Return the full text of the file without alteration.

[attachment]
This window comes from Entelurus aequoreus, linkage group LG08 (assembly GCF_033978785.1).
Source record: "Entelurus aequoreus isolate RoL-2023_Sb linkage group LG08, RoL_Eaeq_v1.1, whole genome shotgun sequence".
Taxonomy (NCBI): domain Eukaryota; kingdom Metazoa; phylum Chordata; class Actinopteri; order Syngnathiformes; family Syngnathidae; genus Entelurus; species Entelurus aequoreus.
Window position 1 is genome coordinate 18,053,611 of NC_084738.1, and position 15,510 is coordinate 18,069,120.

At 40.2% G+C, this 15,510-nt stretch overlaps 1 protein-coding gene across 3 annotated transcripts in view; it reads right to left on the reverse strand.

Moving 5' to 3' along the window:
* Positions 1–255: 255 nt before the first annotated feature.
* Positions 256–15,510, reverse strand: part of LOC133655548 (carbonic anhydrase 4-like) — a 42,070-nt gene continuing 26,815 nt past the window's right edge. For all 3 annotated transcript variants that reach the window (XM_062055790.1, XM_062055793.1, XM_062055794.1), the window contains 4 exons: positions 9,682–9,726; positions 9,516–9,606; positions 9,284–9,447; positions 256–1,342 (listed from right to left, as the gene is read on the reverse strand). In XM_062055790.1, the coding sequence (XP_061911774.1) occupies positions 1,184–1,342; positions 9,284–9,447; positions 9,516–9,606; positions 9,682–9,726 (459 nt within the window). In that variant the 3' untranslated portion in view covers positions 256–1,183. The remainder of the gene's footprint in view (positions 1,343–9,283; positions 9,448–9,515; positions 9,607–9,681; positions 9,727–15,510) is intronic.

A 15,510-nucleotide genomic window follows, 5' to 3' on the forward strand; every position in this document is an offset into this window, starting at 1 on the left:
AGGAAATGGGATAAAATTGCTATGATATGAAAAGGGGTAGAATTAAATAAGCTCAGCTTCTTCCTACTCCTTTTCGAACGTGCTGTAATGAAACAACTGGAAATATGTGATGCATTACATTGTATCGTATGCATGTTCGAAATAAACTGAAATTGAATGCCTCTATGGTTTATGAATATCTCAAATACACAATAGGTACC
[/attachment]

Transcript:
This window comes from Entelurus aequoreus, linkage group LG08 (assembly GCF_033978785.1).
Source record: "Entelurus aequoreus isolate RoL-2023_Sb linkage group LG08, RoL_Eaeq_v1.1, whole genome shotgun sequence".
Taxonomy (NCBI): domain Eukaryota; kingdom Metazoa; phylum Chordata; class Actinopteri; order Syngnathiformes; family Syngnathidae; genus Entelurus; species Entelurus aequoreus.
Window position 1 is genome coordinate 18,053,611 of NC_084738.1, and position 15,510 is coordinate 18,069,120.

At 40.2% G+C, this 15,510-nt stretch overlaps 1 protein-coding gene across 3 annotated transcripts in view; it reads right to left on the reverse strand.

Moving 5' to 3' along the window:
* Positions 1–255: 255 nt before the first annotated feature.
* Positions 256–15,510, reverse strand: part of LOC133655548 (carbonic anhydrase 4-like) — a 42,070-nt gene continuing 26,815 nt past the window's right edge. For all 3 annotated transcript variants that reach the window (XM_062055790.1, XM_062055793.1, XM_062055794.1), the window contains 4 exons: positions 9,682–9,726; positions 9,516–9,606; positions 9,284–9,447; positions 256–1,342 (listed from right to left, as the gene is read on the reverse strand). In XM_062055790.1, the coding sequence (XP_061911774.1) occupies positions 1,184–1,342; positions 9,284–9,447; positions 9,516–9,606; positions 9,682–9,726 (459 nt within the window). In that variant the 3' untranslated portion in view covers positions 256–1,183. The remainder of the gene's footprint in view (positions 1,343–9,283; positions 9,448–9,515; positions 9,607–9,681; positions 9,727–15,510) is intronic.

A 15,510-nucleotide genomic window follows, 5' to 3' on the forward strand; every position in this document is an offset into this window, starting at 1 on the left:
AGGAAATGGGATAAAATTGCTATGATATGAAAAGGGGTAGAATTAAATAAGCTCAGCTTCTTCCTACTCCTTTTCGAACGTGCTGTAATGAAACAACTGGAAATATGTGATGCATTACATTGTATCGTATGCATGTTCGAAATAAACTGAAATTGAATGCCTCTATGGTTTATGAATATCTCAAATACACAATAGGTACC